Just as cyber security experts will tell you that one of the biggest threats to IT security is human error by employees, the same is clearly true of the risk of data breaches. Not only are employees likely to be responsible for processing the personal data held by a business, and must therefore ensure they treat it in accordance with GDPR principles to avoid placing their employer (the data controller) at risk, but they are also data subjects in their own right. As many an employer knows to its cost, a disgruntled employee is a dangerous thing, not just in terms of employment tribunal claims but also in terms of their ability to make a data subject access request, requiring the employer to spend significant time and resource locating all of the relevant information. Unlike client or customer data which is often neatly contained in silos within a business, employee data is often held in a less structured manner requiring extensive investigation to locate it all.
Now it seems that the risk to employers in relation to employees dealing with data goes one step further. According to a recent case against WM Morrison Supermarkets an employer is liable for a data breach occasioned by an employee, even if that employee acts criminally and is actively seeking to cause damage to his employer by his actions. In the case in point, the data breach in question was deliberate, malicious and extensive. In January 2014 an employee (Andrew Skelton) employed by Morrissons as an IT auditor copied the personal data of nearly 100,000 Morrissons staff onto a data stick. In March 2014 he posted the information (including names, dates of birth, addresses and bank details) on a file sharing website and informed local newspapers about the breach. Mr Skelton tried to conceal his identity but was identified, convicted and imprisoned. It transpired that he held a grudge against Morrisons following a disciplinary procedure against him in 2013, and this it seems was pay back!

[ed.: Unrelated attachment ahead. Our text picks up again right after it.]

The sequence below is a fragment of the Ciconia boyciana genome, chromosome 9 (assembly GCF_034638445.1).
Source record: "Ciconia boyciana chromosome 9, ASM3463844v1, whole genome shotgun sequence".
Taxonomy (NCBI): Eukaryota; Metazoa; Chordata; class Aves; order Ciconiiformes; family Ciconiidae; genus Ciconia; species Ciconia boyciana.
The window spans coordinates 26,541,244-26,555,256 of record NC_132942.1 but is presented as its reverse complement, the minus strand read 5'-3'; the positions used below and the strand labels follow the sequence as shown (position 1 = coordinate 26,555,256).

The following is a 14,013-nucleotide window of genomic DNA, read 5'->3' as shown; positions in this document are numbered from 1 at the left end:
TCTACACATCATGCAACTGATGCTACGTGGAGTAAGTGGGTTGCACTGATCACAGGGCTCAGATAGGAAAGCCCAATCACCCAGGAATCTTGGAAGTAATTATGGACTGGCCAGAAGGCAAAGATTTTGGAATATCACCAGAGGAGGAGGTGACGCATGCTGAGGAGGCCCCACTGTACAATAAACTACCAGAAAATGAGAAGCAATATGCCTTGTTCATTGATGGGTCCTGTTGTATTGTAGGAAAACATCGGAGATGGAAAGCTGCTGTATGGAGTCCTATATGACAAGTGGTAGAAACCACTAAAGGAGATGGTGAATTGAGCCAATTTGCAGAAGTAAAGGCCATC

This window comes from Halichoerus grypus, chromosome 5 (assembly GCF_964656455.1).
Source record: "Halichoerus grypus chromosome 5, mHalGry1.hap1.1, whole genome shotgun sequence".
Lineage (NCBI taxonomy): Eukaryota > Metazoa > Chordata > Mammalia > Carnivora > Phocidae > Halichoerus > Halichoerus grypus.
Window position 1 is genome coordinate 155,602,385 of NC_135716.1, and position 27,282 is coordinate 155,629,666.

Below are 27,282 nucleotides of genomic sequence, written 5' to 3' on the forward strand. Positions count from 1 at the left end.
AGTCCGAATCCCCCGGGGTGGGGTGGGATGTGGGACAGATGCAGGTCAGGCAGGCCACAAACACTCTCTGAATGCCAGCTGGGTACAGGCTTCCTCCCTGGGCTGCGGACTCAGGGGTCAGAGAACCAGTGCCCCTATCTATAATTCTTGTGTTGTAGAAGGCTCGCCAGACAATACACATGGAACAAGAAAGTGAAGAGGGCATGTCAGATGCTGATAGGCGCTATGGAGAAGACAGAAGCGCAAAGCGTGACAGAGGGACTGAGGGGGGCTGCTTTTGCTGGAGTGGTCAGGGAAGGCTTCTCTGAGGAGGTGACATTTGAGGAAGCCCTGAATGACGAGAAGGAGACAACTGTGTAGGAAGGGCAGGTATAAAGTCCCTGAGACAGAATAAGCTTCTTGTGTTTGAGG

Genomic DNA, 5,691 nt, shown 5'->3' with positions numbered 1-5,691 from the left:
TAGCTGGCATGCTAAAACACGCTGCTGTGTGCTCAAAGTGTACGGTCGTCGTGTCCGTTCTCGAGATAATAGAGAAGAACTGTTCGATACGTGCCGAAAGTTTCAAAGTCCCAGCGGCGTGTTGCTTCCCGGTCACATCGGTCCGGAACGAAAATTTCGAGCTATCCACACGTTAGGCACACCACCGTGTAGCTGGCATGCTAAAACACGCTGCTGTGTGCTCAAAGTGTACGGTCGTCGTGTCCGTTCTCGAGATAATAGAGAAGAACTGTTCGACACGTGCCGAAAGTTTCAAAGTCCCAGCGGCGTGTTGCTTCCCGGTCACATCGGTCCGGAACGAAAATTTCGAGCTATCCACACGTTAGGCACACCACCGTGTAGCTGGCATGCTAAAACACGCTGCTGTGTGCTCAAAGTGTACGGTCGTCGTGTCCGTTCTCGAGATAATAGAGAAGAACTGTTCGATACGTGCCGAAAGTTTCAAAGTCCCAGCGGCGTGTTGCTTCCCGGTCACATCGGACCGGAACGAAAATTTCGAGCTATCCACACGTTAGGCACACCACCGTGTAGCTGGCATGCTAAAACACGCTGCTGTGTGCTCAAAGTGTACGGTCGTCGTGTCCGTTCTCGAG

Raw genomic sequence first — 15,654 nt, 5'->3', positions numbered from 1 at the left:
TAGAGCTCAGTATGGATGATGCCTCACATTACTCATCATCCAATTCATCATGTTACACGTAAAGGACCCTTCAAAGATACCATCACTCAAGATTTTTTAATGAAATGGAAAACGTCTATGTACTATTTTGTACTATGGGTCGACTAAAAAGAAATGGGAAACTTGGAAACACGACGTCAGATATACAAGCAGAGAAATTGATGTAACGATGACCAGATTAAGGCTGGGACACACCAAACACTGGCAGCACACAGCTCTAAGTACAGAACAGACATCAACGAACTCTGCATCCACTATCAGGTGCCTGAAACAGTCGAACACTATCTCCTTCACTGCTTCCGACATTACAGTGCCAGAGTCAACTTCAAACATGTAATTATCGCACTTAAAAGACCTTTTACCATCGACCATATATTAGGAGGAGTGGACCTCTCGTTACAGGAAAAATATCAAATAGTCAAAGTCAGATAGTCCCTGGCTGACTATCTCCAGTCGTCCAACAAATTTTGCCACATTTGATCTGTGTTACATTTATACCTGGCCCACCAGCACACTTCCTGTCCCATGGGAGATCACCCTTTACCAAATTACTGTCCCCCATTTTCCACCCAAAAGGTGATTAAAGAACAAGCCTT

One of the arguments posed by Morrisons was that as the wrongful acts of Mr Skelton did not occur “in course of employment” and consequently it could not be liable for them. Vicarious liability has been the subject of considerable case law and the question of whether acts occurred in the course of employment is an often considered theme. In this instance the Court found that Morrisons had entrusted Mr Skelton with the relevant confidential data as part of his job, taking the risk of placing their trust in him. Even so, Morrisons argued that the acts in question occurred on a Sunday, from Mr Skelton’s home and using a personal USB stick. As such surely they could not be liable as he was not acting in the course of his employment – essentially because he was not at work. However, the court suggested that considering such matters was not the real issue to be determined – the real issue being whether there was an “unbroken chain” between the nature of Mr Skelton’s work and the disclosure of the personal data.
It may seem somewhat unfair, peverse even, that an employer (who it could be argued was as much a victim of the employee’s actions as the data subjects who had their information leaked) can be liable to pay extensive compensation arising from a data breach caused by an employee whose motive was to cause damage. After all, damaging your employer is not normally something one should be doing “in the course of employment”. However, it is established law that an employer is liable for the deliberate wrongdoing of its employees, and also, following the assault case of Mohamud v WV Morrison Supermarkets PLC, that the motive of those employees is not relevant. The Court of Appeal suggested that the remedy available to employers in such circumstances is insurance – ie making sure that your insurance policies protected against losses caused by dishonest or malicious employees.
Although as any cyber security expert would tell you, and indeed the same must be said of data experts, prevention is always better than cure. Whilst not every potential risk can be considered and protected against, some definitely can – and in order for any insurer to pay out under the terms of any policy, it will almost certainly want to ensure that every possible precaution was taken. So robust policies and compliance protocols are essential, as is appropriate employee vetting and systems monitoring. That, and good insurance!